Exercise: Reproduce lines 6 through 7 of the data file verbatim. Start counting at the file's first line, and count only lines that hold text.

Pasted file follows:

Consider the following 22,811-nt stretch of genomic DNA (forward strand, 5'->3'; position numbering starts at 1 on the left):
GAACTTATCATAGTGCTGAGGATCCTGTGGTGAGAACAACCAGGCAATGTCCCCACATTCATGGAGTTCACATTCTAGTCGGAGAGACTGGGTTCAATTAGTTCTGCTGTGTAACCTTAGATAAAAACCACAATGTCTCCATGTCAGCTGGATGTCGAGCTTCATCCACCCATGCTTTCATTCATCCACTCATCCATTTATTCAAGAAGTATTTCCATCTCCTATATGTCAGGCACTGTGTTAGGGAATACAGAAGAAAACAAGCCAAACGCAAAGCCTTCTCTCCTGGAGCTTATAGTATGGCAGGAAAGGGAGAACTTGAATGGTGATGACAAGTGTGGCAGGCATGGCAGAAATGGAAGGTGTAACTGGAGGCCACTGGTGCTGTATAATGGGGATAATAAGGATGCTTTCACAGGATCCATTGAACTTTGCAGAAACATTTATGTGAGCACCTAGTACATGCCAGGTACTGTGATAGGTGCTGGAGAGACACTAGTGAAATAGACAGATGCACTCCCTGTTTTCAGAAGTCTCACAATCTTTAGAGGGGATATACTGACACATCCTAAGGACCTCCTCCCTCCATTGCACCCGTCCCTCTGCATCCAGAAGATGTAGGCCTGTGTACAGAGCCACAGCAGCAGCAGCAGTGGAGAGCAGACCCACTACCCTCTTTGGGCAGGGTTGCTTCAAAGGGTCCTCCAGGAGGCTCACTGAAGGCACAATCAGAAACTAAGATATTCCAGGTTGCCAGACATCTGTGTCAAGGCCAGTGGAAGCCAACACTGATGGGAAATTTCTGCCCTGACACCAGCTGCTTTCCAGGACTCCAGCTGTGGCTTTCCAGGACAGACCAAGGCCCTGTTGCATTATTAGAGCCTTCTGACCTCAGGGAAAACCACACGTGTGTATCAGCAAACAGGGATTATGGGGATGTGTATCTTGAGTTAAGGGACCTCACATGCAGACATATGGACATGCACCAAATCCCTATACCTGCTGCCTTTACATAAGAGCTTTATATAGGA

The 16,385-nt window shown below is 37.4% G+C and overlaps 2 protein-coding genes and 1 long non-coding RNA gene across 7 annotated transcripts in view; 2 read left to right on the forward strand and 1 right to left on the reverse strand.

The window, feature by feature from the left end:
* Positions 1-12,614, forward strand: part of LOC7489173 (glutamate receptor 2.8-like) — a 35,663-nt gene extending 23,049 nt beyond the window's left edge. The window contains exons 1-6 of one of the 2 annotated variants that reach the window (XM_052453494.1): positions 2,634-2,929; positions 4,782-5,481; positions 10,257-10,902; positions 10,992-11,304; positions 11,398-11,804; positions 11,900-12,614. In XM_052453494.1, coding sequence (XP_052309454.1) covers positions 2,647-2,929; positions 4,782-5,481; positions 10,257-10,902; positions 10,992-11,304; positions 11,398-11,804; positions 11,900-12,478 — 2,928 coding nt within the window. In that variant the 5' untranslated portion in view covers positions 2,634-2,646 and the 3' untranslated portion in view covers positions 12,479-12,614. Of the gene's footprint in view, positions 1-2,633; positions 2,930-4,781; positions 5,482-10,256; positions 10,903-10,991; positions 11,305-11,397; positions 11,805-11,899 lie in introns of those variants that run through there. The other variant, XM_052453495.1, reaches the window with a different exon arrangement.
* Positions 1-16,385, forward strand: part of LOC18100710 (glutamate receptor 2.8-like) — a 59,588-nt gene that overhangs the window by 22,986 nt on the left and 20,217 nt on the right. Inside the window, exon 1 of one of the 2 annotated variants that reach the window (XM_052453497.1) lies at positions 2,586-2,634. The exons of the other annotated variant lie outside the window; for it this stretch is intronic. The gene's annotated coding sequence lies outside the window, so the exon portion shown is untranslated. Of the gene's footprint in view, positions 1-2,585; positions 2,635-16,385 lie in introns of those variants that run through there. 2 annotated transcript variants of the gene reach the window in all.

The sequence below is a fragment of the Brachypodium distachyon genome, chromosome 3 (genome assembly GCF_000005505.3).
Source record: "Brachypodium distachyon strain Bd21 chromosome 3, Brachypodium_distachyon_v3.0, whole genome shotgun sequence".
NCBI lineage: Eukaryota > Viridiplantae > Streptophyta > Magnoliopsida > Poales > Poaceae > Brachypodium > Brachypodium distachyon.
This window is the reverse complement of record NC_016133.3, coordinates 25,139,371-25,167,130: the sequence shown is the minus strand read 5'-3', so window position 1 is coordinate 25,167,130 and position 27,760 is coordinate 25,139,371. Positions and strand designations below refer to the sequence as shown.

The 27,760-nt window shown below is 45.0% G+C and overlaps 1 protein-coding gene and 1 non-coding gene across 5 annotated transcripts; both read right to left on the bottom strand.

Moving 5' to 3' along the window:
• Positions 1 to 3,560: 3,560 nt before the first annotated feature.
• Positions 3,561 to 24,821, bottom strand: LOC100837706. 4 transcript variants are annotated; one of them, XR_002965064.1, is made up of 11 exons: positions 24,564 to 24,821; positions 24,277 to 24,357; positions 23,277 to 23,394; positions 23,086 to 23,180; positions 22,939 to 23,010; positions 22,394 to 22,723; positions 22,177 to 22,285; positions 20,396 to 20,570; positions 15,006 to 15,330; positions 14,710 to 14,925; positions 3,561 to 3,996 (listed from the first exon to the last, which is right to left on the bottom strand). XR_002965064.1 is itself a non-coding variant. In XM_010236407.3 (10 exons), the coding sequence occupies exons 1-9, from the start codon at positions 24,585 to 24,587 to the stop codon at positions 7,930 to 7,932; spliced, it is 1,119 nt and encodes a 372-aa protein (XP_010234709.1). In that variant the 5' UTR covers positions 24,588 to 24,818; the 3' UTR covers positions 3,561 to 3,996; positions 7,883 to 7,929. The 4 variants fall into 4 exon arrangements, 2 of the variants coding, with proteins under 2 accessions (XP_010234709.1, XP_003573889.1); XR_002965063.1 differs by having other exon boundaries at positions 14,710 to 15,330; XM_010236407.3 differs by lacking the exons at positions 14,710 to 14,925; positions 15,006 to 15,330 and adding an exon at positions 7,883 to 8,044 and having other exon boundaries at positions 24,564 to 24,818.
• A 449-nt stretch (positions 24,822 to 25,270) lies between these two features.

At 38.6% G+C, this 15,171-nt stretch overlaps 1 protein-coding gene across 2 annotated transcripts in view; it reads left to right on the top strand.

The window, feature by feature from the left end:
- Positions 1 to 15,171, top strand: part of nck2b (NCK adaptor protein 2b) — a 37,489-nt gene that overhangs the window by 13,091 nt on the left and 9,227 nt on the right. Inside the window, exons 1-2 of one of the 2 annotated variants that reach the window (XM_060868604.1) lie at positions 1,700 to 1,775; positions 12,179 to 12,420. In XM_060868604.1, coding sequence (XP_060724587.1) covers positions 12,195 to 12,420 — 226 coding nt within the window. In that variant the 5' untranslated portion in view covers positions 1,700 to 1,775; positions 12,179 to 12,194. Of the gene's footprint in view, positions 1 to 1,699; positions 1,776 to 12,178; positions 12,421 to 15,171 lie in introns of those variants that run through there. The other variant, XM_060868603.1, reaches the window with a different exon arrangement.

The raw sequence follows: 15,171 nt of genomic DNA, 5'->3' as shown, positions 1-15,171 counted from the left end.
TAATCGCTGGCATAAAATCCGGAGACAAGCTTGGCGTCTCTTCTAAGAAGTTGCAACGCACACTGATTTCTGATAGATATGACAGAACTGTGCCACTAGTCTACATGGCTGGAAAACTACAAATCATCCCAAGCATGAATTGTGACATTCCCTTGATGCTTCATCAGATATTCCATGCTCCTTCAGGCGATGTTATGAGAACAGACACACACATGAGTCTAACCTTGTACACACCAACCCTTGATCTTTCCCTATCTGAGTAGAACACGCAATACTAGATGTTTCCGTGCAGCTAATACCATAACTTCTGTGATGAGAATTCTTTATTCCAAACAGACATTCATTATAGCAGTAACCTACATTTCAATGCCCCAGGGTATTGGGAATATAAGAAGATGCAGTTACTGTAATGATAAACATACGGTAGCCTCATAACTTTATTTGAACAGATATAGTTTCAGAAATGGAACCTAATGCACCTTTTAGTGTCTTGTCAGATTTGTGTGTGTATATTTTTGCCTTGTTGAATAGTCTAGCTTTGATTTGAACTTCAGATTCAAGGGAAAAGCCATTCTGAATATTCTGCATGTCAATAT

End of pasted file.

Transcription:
* Positions 1-16,385, forward strand: part of LOC18100710 (glutamate receptor 2.8-like) — a 59,588-nt gene that overhangs the window by 22,986 nt on the left and 20,217 nt on the right. Inside the window, exon 1 of one of the 2 annotated variants that reach the window (XM_052453497.1) lies at positions 2,586-2,634. The exons of the other annotated variant lie outside the window; for it this stretch is intronic. The gene's annotated coding sequence lies outside the window, so the exon portion shown is untranslated. Of the gene's footprint in view, positions 1-2,585; positions 2,635-16,385 lie in introns of those variants that run through there. 2 annotated transcript variants of the gene reach the window in all.

The sequence below is a fragment of the Brachypodium distachyon genome, chromosome 3 (genome assembly GCF_000005505.3).